13) Chu ECP, Wong AYL, Sim P, Krüger F. Exploring scraping therapy: Contemporary views on an ancient healing - A review. J Family Med Prim Care. 2021 Aug;10(8):2757-2762. doi: 10.4103/jfmpc.jfmpc_360_21. Epub 2021 Aug 27.
14) Chu EC. Preventing the progression of text neck in a young man: A case report. Radiology Case Reports. 2022 January; 17(3):978-982. doi: https://doi.org/10.1016/j.radcr.2021.12.053.
15) Chu EC, Wong AY. Cervicogenic Dizziness in an 11-Year-Old Girl: A Case Report. Adolesc Health Med Ther. 2021;12:111-116. doi: 10.2147/AHMT.S341069. eCollection 2021. PubMed PMID: 34866956; PubMed Central PMCID: PMC8636150.
16) Chu EC, Zoubi FA, Yang J. Cervicogenic Dizziness Associated With Craniocervical Instability: A Case Report. J Med Cases. 2021 Nov;12(11):451-454. doi: 10.14740/jmc3792. Epub 2021 Nov 5. PubMed PMID: 34804305; PubMed Central PMCID: PMC8577610.
17) Chu ECP, Lo FS, Bhaumik A. Plausible impact of forward head posture on upper cervical spine stability. J Family Med Prim Care. 2020 May;9(5):2517-2520. doi: 10.4103/jfmpc.jfmpc_95_20. eCollection 2020 May. PubMed PMID: 32754534; PubMed Central PMCID: PMC7380784.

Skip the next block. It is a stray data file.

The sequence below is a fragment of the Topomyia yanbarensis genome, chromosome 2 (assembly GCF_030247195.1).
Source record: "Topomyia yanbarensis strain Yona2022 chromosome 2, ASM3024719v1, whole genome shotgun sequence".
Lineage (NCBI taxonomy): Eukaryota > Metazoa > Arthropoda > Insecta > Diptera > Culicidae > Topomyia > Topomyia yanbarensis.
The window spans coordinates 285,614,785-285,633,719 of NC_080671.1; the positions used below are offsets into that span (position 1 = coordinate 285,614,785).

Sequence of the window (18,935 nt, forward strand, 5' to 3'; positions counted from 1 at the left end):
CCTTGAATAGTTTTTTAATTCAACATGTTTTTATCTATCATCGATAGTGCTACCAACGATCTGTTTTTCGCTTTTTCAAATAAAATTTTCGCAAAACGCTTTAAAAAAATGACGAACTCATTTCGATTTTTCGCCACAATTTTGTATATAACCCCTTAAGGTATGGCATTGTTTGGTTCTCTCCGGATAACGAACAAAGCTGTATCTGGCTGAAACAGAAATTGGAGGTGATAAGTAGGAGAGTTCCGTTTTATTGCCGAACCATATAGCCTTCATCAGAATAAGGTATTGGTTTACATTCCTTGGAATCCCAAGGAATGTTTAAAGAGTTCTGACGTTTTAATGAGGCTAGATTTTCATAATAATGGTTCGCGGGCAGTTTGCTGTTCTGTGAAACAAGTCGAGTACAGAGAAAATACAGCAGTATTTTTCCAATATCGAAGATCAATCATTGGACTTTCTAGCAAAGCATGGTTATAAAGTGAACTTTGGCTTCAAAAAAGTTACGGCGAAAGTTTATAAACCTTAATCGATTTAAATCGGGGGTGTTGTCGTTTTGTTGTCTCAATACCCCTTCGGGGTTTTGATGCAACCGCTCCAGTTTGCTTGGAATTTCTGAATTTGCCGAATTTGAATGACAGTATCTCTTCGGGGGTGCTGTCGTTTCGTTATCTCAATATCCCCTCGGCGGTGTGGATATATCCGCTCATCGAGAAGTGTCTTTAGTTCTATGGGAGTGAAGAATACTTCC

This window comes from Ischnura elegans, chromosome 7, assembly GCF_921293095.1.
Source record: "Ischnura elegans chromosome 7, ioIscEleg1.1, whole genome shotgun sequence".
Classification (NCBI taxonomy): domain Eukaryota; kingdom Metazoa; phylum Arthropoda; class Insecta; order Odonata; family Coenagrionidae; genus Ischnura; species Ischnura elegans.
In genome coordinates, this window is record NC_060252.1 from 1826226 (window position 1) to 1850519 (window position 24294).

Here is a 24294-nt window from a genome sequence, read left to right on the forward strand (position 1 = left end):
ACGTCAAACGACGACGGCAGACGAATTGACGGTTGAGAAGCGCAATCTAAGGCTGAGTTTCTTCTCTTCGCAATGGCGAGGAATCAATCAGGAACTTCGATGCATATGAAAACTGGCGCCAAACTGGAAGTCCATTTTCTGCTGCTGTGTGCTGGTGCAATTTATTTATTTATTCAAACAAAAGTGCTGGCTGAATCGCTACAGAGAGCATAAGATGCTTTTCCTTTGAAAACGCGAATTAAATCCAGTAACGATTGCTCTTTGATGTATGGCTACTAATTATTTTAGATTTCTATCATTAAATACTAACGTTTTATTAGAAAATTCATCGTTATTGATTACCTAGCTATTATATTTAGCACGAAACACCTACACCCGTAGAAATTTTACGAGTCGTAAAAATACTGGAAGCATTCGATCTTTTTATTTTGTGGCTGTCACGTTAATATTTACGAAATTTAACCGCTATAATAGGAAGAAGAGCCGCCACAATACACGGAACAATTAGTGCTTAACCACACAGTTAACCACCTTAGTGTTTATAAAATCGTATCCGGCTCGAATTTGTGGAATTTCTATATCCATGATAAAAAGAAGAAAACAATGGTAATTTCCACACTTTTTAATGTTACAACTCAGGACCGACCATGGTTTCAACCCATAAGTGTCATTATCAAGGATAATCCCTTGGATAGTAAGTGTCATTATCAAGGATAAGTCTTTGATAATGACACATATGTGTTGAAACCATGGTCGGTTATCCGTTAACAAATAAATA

18) Chu EC, Chu V, Lin AF. Cervicogenic Headache Alleviating by Spinal Adjustment in Combination with Extension-Compression Traction. Arch Clin Med Case Rep 2019; 3 (5): 269-273. 2019; 3(5):269-273. doi: https://doi.org/10.26502/acmcr.96550090.
19) Chu EC. Chiropractic and Future of Healthcare in Asia. J Contemp Chiropr. 2021 November; 4(1):138-141.URL https://journal.parker.edu/index.php/jcc/article/view/174.
20) Chu EC. Hong Kong poised for rapid healthcare change. Asia-Pac Chiropr J. 2021 September; 2(2). doi: https:// www.apcj.net/papers-issue-2-2/#ChuHongKong.
21) Leung K, Chu EC. Hong Kong Chiropractic Survey: Analysis of Data. Asia-Pac Chiropr J. 2021 November; 2(3). URL: https://www.apcj.net/papers-issue-2-3/#LeungChuHongKong.
The Chiropractic Doctors Association of Hong Kong (CDAHK) is the professional chiropractic body in Hong Kong and China.